The National Reform Association (NRA) was an antebellum land reform movement inspired by the shared dream of a future shaped by egalitarian homesteads. Mark A. Lause's Young America argues that it was these working people's interest in equitable access to the country's most obvious asset--land--that led them to advocate a federal homestead act granting land to the landless, state legislation to prohibit the foreclosure of family farms, and antimonopolistic limitations on land ownership.
Rooting the movement in contemporary economic structures and social ideology, Young America examines this urban and working-class "agrarianism," demonstrating how the political preoccupations of this movement transformed socialism by drawing its adherents from communitarian preoccupations into political action. The alliance of the NRA's land reformers and radical abolitionists led unprecedented numbers to petition Congress and established the foundations of what became the new Republican Party, promising "Free Soil, Free Labor, Free Men."

Some Degree of Power: From Hired Hand to Union Craftsman in the Preindustrial American Printing Trades, 1778-1815. Fayetteville: University of Arkansas, 1991.

The Civil War's Last Campaign: James B. Weaver, the Greenback-Labor Party and the Politics of Race & Section. Lapham MD; University Press of America, 2001. Presidential campaign as the Greenback-Labor party candidate. In the course of its narrative of the campaign, this study describes a complex coalition with interdependent conservative, radical and pragmatic currents essential to a mass insurgency. This account of his active campaigning offers a new look at America's society, values and politics in the postwar Gilded Age.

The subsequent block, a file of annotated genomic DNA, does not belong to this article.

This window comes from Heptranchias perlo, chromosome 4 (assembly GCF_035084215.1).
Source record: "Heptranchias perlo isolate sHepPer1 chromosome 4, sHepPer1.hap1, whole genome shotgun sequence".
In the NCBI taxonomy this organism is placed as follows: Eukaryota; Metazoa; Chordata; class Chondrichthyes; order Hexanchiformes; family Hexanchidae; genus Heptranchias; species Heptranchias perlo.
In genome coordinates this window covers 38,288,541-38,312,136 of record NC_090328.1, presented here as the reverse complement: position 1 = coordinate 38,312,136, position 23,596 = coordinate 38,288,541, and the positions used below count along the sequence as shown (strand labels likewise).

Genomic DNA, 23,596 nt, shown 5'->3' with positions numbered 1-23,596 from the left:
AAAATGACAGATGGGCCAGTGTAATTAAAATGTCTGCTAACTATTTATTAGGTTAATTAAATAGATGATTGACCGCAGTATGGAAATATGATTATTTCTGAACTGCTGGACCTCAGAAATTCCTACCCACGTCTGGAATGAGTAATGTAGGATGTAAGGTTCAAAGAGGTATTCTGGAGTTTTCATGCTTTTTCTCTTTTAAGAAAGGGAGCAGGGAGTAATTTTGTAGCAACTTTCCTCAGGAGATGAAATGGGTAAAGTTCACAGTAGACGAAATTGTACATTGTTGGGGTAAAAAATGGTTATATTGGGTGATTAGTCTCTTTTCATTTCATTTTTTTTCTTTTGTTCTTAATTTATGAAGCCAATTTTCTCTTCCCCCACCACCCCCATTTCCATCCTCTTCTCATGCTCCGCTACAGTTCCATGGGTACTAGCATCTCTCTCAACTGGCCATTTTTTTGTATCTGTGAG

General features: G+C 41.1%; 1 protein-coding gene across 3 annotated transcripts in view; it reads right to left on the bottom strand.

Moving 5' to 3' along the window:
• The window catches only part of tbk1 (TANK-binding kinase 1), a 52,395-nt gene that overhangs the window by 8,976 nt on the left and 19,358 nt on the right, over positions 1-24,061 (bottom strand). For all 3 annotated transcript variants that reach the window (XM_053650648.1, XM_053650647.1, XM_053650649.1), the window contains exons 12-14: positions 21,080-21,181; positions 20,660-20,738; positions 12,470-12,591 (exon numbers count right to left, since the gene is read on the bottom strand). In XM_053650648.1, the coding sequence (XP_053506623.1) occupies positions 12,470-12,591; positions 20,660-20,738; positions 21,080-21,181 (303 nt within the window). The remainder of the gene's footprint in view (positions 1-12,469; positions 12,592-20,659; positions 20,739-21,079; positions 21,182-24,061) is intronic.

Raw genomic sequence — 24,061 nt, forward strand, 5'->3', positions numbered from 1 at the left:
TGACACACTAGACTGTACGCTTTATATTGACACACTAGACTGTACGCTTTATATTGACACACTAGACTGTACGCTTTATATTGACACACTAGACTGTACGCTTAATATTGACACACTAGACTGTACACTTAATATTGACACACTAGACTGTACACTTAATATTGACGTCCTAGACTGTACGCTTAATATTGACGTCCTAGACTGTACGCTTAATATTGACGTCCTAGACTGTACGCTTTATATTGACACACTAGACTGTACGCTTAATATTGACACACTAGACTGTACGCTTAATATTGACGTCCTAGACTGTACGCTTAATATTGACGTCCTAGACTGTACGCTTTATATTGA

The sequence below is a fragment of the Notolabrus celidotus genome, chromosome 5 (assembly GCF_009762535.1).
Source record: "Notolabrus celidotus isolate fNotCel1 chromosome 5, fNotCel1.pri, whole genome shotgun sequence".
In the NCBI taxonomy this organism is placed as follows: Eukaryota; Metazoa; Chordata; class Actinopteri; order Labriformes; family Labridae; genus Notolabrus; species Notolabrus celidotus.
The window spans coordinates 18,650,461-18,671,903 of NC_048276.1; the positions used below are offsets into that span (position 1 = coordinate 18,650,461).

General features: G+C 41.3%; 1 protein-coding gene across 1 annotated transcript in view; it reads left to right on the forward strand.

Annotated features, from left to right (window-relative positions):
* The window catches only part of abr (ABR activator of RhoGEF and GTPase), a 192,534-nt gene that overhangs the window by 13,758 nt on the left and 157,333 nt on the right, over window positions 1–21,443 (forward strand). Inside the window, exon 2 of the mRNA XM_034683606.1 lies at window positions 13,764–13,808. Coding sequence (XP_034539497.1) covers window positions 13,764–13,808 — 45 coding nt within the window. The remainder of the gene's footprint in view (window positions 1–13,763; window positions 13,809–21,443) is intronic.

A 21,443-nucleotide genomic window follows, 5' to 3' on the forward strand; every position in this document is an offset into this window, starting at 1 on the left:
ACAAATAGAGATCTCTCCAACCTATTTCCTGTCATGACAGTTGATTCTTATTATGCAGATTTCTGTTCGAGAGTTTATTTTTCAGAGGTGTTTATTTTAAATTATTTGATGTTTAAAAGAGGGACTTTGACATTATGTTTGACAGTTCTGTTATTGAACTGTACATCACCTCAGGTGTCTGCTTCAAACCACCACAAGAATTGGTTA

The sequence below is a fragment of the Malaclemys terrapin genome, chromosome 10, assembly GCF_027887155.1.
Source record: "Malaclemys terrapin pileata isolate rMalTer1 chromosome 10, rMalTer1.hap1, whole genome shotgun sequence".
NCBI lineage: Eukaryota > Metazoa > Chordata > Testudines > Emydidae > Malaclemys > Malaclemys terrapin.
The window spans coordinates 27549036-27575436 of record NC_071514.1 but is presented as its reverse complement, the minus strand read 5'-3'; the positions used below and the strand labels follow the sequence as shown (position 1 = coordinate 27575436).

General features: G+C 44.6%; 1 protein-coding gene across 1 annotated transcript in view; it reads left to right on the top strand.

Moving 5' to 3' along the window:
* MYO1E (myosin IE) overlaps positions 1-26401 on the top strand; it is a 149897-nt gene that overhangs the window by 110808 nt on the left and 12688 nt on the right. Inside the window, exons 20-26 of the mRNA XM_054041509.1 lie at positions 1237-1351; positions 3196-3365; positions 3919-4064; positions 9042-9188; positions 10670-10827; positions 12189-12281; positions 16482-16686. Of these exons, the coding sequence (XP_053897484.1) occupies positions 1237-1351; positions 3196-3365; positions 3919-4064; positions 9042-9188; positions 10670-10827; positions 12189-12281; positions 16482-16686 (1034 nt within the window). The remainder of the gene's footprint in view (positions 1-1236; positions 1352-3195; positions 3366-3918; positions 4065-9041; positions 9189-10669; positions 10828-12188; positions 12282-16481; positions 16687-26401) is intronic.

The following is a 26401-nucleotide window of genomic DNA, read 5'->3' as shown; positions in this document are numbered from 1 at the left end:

Amos Gilbert, The Life of Thomas Skidmore (1834).  Thomas Skimore (1790–1832)—carpenter, teacher, scientist, writer, and printer—was a leader and theorist of the early American labor movement. His "Rights of Man and Property" (1829) called for the organization of the propertyless and near-propertyless to displace the existing government with a popular convention that would: expropriate the great fortunes of the day; harness the power of the developing industries for the common good; and establish a social and economic democracy. An early champion of equality for Indians, blacks, and women, he fearlessly defied the prejudices of his (and our) day. Excluded from the Workingmen's Party he had helped to found, Skidmore began, in 1830, his own group of "original Workingmen," the first organization in American history with the avowed goal of a workers' revolution. Amos Gilbert's biography of 1834, annotated with the results of new research, provides vital insights into a long-neglected forerunner of American labor militancy and into the struggles he pioneered. This hand pocket edition is introduced, annotated, and edited by Mark A. Lause, with "Appended Selections" from Skidmore's "Rights Of Man To Property!"

Shades of Civil War: Spiritualism, Repoublicanism, Radicalism.  University of Illinois Press, forthcoming.  This book describes the emergence of mid-nineteenth century spiritualism alongside the insurgency that created the Republican Party, and uses each to explore the other.  Book contract for some time, and has been in line for printing for a while now.


Invited Presentations

Mark Lause (04-11-2012. ) Marchng into Memory ."The Civil War in Memory", Miami University, Hamilton. Level:Local

Paper Presentations

Mark Lause (04-14-2012. ) "Race and Radicalism: An Unfolding Idea of Equality Among Missouri Germans" .Lawrence, KS. Conference. Level:International

Mark Lause (06-16-2015. ) The Great Cowboy Strike of 1883: Class War in the Wild West & the Reconstruction of Power in the Texas Panhandle .Barcelona. Conference. Level:International

Mark Lause (02-15-2015. ) The International Armed: Garibaldi and the Army of Vosges, 1870-1871 .Norwich UK. Conference. Level:International

Mark Lause (06-06-2013. ) Reflections on the Experience of the Liberal-Labor Coalition in American History .New York City. Conference. Level:International

Mark Lause (11-09-2012. ) The Red and the Black: the Diverse Roots of the First International in America .London UK. Conference. Level:International

Mark Lause (06-06-2013. ) Commentary on the state of historical literature on Anarchism. New York City.. Conference. Level:International


Nineteenth century American History, American Labor, Third Party Politics, and the Civil War

Courses Taught

15-HIST-110 AM HIST TO 1848

15-HIST-111 AM HIST 1848-1929

15-HIST-112 AM HIST SINCE 1929





15-HIST-523 NEW NATN 1789-1819